The Korea Herald


N. Korea halts radio station known for sending coded messages to spies in Seoul

By Yonhap

Published : Jan. 13, 2024 - 14:14

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(Yonhap) (Yonhap)

North Korea is pressing ahead with measures to disband its inter-Korean organizations, apparently stopping a radio station previously used to send encrypted messages to its spies in South Korea.

As of Saturday, the North appears to have stopped broadcasting the state-run Pyongyang Radio and cut off access to its website.

The latest move comes after North Korean leader Kim Jong-un ordered "readjusting and reforming" its organizations in charge of inter-Korean affairs during a key Workers' Party meeting last month amid growing cross-border tensions.

Pyongyang Radio is known for broadcasting a series of mysterious numbers, presumed to be coded messages, giving directions to its agents operating in South Korea.

The North resumed such broadcasts in 2016 after suspending them in 2000, when the two Koreas held their first historic summit.

On Saturday, North Korea said it also held a meeting the previous day to decide to dissolve organizations in charge of civilian exchanges with the South, according to the Korean Central News Agency.

All relevant organizations, including the North Side Committee for Implementing June 15 Joint Declaration, the North Headquarters of the Pan-national Alliance for Korea's Reunification, the Consultative Council for National Reconciliation and the Council for the Reunification of Tangun's Nation, will be readjusted, the KCNA said.

The meeting also called for a new reunification policy based on the view that the "South Korean puppets" who have pursued only the collapse of the North's power and unification by absorption are the "main enemy of the DPRK to be completely wiped out."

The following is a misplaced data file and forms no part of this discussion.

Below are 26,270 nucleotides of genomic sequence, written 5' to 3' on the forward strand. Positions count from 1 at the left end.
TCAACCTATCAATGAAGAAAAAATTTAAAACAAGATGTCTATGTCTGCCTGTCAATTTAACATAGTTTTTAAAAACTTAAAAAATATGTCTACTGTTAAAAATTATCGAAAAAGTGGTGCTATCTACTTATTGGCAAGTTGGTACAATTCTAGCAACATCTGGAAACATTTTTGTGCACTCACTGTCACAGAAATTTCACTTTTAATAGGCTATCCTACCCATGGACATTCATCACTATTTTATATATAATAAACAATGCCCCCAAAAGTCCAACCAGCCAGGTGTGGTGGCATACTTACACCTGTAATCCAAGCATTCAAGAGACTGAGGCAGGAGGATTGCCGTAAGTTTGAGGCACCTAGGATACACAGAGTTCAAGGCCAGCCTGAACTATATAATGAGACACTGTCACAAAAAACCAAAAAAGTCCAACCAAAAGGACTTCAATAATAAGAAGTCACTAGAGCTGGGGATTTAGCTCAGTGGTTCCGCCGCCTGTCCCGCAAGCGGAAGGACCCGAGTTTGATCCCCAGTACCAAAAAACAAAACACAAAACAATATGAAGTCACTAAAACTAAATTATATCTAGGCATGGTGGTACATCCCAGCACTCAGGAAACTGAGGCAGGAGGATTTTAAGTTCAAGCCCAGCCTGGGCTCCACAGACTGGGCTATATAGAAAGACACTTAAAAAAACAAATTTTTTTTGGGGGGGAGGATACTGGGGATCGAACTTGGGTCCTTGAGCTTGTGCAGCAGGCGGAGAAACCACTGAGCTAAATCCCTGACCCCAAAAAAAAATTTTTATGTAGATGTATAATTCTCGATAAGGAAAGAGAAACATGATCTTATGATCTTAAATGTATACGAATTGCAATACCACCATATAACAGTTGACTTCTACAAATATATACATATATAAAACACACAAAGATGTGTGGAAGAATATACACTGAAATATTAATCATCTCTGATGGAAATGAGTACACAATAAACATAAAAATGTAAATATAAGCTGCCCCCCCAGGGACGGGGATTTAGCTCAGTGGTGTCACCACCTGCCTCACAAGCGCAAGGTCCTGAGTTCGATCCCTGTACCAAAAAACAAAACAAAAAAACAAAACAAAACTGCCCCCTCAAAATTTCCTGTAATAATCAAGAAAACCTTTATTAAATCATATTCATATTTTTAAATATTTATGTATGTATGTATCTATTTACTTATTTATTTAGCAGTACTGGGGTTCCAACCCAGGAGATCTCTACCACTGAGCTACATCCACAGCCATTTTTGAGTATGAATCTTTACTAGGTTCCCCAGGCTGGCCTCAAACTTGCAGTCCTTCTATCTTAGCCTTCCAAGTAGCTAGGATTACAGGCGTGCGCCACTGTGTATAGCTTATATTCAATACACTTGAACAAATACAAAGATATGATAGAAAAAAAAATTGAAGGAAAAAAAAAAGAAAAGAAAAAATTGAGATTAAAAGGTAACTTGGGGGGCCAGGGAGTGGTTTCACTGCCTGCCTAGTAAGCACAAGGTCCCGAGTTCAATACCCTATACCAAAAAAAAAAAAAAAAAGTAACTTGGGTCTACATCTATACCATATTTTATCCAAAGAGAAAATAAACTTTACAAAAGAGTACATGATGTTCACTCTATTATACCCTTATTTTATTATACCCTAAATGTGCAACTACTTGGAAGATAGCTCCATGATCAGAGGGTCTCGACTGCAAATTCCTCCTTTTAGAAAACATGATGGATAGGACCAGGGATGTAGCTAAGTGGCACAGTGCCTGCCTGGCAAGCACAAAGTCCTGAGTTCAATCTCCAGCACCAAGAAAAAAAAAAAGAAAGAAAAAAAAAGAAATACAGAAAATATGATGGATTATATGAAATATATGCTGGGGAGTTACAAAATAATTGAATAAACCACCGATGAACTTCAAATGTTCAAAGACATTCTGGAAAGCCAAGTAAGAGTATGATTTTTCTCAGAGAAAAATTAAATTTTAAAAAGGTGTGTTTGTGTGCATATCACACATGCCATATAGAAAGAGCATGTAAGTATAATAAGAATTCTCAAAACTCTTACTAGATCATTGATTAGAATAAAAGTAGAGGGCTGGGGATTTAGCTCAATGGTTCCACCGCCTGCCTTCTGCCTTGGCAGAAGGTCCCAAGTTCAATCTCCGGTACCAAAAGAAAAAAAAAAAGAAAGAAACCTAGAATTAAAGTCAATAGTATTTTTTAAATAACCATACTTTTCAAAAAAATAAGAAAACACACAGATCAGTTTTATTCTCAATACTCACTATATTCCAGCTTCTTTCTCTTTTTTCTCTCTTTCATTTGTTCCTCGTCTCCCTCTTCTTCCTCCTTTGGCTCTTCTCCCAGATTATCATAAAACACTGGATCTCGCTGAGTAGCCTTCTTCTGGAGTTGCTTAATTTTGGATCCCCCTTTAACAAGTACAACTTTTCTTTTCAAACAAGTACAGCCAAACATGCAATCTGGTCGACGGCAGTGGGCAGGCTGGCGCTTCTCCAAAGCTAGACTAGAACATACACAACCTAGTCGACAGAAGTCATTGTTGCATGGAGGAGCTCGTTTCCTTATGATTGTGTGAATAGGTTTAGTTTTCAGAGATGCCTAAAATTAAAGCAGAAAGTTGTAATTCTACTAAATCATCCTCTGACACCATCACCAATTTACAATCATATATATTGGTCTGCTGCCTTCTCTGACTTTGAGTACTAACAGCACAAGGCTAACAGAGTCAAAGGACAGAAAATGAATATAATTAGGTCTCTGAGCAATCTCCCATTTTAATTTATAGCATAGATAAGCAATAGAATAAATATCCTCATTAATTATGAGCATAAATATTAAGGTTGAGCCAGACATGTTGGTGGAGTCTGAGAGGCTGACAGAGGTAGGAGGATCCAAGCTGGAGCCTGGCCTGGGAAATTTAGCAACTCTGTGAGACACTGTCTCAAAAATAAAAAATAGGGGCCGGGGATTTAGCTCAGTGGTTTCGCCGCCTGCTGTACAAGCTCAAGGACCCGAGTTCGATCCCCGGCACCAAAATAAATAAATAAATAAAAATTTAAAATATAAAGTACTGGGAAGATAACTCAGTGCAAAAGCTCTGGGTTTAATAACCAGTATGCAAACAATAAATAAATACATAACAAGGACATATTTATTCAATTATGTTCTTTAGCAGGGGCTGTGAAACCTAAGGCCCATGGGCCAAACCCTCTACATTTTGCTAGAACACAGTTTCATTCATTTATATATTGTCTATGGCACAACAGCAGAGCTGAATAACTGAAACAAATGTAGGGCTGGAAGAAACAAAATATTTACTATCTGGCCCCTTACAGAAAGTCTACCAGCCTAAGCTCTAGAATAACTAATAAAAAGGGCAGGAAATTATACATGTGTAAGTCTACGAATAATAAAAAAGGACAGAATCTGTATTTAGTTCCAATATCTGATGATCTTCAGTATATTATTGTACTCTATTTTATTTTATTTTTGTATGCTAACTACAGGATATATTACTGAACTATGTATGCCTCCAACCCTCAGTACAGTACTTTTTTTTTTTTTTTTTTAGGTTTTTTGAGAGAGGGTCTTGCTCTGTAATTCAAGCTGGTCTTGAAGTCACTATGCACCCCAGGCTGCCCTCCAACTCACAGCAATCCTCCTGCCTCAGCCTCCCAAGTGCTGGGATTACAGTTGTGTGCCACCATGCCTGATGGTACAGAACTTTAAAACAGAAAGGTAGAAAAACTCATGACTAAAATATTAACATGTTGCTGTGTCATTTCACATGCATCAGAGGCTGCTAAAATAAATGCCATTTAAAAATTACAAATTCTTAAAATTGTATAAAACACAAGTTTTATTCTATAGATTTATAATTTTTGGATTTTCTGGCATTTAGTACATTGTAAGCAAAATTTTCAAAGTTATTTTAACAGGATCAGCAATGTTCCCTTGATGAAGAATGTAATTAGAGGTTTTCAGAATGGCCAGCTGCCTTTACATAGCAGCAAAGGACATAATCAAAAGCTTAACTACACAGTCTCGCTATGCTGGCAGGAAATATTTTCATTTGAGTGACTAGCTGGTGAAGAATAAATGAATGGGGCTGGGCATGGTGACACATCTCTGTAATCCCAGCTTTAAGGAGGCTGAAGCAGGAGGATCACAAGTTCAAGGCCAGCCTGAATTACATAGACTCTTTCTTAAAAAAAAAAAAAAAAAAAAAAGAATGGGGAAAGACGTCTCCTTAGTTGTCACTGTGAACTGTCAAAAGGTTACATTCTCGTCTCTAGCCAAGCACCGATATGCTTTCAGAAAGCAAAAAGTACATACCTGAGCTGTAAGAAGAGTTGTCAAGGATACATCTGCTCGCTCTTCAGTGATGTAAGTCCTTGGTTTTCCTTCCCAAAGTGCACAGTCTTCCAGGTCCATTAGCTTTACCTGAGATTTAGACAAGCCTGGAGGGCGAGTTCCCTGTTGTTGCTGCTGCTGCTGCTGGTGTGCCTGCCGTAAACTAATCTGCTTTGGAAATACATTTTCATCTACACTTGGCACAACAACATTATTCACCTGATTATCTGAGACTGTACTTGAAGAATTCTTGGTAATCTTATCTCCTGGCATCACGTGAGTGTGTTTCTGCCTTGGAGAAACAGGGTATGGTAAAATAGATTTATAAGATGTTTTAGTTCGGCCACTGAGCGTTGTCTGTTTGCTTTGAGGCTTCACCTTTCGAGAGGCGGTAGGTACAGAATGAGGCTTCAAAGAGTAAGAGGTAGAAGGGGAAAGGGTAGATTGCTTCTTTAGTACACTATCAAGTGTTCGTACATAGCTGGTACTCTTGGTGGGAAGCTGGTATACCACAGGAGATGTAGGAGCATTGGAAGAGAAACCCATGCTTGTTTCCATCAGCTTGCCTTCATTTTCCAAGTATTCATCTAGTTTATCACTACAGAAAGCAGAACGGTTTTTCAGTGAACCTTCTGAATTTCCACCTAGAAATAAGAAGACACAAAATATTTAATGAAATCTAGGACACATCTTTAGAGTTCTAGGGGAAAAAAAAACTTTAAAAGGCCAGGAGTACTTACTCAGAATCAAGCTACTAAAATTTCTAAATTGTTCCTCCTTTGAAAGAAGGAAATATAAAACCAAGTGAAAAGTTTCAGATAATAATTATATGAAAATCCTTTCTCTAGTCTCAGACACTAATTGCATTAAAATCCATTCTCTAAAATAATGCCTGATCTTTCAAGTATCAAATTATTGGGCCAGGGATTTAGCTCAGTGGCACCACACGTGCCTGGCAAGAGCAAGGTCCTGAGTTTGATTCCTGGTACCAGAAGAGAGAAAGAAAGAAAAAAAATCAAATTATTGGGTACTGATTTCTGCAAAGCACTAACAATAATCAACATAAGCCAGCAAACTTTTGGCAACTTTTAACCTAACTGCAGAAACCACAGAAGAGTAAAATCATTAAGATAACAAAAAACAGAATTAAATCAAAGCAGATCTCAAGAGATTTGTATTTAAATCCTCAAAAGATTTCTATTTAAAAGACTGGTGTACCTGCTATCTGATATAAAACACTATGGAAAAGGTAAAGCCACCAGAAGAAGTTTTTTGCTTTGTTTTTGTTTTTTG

DPRK stands for the North's official name, the Democratic People's Republic of Korea.

North Korea has stepped up provocations after Kim defined inter-Korean ties as relations "between two states hostile to each other" and called for stepped-up preparations to "suppress the whole territory of South Korea" at the year-end ruling party meeting.

Kim also for a "fundamental change" in dealing with South Korea and instructed the disbandment of organizations in charge of inter-Korean affairs.

As a follow-up measure, North Korean Foreign Minister Choe Son-hui led discussions early this month to dismantle the United Front Department in charge of relations with the South, according to state media.

Relations between South and North Korea remain strained, with tensions sharply escalating last week after Pyongyang fired around 350 rounds of artillery shells in waters off its west coast between Jan. 5 and 7, the first live-fire drills near the sea border since December 2022.